For years, marine conservation groups have been warning about the state of Canada’s oceans, and the fact that so little is known about the Atlantic Ocean as a whole — that whole species of commercial fish are left unexamined for periods of years, that surveys have been skipped and that catch estimates are less and less dependable.
Fish harvesters have been issuing warnings, too, about the catch rates of specific species they are fishing, and about the general abundance of other known species.
Fisheries have been marked by their boom-and-bust natures, and by the fish harvesters who have been left out in the cold when stocks collapse.
You have to think that a startling amount of it is because of what we don’t know — not only what we don’t know about commercially important species, but what we don’t know about the whole spectrum of marine life that lives off our shores.
Look at federal fisheries science reports, and one of the most startling things is the number of times scientists write about the information they don’t have.
Here are a few samples.
“(Many) aspects of Atlantic hagfish life history and behaviour, including their mode of reproduction, remain unknown.”
“Owing to limited survey data, walrus are considered data poor.”
For fall herring off western Newfoundland, “the absolute biomass of the fall-spawning stock remains uncertain.”
“Knowledge of lumpfish in the St. Lawrence Gulf is very limited; for example we do not know the size at sexual maturity, its location after spawning or its migration route.”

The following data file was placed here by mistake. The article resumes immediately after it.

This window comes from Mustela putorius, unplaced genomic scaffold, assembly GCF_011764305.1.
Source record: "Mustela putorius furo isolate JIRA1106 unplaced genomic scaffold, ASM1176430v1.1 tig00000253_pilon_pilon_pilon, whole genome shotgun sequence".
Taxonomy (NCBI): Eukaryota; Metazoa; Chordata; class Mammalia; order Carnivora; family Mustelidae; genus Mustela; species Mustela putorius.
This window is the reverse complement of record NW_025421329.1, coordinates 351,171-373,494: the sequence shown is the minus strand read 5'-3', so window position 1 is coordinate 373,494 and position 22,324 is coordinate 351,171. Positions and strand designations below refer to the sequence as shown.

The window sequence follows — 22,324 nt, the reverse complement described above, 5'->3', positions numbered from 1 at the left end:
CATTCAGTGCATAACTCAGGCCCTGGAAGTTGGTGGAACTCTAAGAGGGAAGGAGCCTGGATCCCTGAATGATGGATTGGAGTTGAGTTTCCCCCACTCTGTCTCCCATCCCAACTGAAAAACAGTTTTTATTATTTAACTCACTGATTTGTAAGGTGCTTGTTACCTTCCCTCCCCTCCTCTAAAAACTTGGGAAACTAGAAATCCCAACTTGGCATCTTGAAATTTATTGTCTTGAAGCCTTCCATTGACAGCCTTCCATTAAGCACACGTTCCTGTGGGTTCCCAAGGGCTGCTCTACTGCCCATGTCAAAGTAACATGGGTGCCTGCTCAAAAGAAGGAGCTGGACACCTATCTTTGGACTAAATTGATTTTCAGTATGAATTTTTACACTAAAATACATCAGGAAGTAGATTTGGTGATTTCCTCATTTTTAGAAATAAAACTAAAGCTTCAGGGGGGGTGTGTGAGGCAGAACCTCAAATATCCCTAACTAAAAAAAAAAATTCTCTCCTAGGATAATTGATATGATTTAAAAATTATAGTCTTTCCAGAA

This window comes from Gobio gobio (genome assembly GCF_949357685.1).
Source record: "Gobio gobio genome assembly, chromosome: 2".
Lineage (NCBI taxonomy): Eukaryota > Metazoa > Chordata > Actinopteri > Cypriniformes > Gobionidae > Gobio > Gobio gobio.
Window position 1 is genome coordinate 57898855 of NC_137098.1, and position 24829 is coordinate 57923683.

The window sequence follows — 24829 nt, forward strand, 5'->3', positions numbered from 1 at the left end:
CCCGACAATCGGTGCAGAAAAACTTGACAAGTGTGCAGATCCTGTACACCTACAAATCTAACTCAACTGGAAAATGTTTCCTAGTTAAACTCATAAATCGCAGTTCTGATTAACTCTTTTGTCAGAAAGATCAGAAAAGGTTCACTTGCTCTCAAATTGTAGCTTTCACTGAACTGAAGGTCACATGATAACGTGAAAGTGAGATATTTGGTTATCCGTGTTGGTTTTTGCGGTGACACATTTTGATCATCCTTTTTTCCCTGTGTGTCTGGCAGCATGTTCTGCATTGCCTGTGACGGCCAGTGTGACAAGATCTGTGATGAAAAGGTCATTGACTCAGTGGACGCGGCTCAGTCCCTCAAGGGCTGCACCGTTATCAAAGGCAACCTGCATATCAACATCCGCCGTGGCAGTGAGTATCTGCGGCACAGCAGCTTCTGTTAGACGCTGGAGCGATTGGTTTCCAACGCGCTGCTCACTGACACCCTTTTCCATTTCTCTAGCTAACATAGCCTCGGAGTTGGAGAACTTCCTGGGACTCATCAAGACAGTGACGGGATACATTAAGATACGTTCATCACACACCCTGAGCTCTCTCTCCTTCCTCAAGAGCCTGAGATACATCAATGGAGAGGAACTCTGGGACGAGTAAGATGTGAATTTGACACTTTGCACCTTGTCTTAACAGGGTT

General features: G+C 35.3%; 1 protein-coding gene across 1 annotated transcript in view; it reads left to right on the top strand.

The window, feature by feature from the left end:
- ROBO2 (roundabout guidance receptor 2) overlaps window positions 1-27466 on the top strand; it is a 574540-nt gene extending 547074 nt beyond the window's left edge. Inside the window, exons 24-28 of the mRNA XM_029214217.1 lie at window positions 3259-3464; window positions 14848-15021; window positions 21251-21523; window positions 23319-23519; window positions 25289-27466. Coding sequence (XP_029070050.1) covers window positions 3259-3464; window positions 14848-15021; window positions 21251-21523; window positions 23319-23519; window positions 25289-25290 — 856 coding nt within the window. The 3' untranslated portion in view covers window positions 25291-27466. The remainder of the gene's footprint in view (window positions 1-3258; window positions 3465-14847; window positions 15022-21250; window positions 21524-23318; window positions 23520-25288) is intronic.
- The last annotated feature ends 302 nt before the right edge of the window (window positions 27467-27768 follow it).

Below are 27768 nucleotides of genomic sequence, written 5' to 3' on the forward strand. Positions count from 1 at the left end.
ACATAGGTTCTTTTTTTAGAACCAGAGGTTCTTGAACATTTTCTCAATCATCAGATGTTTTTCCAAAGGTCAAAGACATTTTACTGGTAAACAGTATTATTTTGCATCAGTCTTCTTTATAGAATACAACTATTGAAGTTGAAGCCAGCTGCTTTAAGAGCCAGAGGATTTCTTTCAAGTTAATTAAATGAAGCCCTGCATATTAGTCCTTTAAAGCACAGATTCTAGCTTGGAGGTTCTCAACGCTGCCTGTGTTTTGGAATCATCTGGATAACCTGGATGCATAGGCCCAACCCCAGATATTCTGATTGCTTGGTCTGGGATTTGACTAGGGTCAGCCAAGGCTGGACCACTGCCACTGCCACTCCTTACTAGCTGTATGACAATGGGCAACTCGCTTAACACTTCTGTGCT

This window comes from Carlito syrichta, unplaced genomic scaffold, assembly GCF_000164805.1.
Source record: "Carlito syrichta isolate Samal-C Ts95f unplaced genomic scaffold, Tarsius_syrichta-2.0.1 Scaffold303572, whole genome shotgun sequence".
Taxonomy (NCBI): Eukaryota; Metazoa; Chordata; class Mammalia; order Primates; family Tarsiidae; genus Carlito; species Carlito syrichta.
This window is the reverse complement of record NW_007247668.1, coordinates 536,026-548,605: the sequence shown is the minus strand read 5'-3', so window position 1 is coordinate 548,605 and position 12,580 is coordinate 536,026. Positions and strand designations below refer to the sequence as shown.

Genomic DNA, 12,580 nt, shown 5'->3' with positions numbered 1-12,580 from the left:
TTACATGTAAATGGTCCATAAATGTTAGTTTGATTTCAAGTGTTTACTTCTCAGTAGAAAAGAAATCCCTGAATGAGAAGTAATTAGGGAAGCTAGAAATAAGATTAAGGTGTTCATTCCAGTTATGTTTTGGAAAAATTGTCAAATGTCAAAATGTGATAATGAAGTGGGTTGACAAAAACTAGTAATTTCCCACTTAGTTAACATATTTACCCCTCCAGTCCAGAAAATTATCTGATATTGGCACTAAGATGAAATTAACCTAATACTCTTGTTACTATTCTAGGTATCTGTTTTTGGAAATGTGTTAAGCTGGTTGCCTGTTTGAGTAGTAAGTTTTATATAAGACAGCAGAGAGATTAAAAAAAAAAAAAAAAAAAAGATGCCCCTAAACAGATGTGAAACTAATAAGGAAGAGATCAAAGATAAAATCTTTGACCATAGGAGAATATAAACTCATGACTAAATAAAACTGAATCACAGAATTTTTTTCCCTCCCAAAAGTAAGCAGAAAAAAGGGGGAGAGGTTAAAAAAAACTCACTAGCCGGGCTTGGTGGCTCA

Add to that the fact that, in recent years under the federal Conservatives, fish science was not only frozen but actually downsized, surveys were skipped, changed or reduced in scope, and you can see why we might have a looming problem — an underwater knowledge gap, if you will.
That changed a little last week, as DFO announced five years’ worth of full scientific stock assessments for northern cod off Newfoundland — but once again, the research was for a specific stock, and a specific commercially valuable stock at that.
We need to do better.
For the Atlantic fishery to work, it has to be better understood — not as biomasses of individual species and the amounts of those species that can be harvested, but as an inclusive ecosystem, balancing the effects of everything from hauling lobster to cage-raising salmon to the health of the legion of aquatic species we don’t harvest.
There’s one clear thing about the sea: we need to know how it works.
And that means full ecosystem management — at least, it means that if we want to have a stable and profitable industry moving forwards.
Things have to change, or, to put it in fish harvesters’ terms, in the long run, we’re looking at a water haul.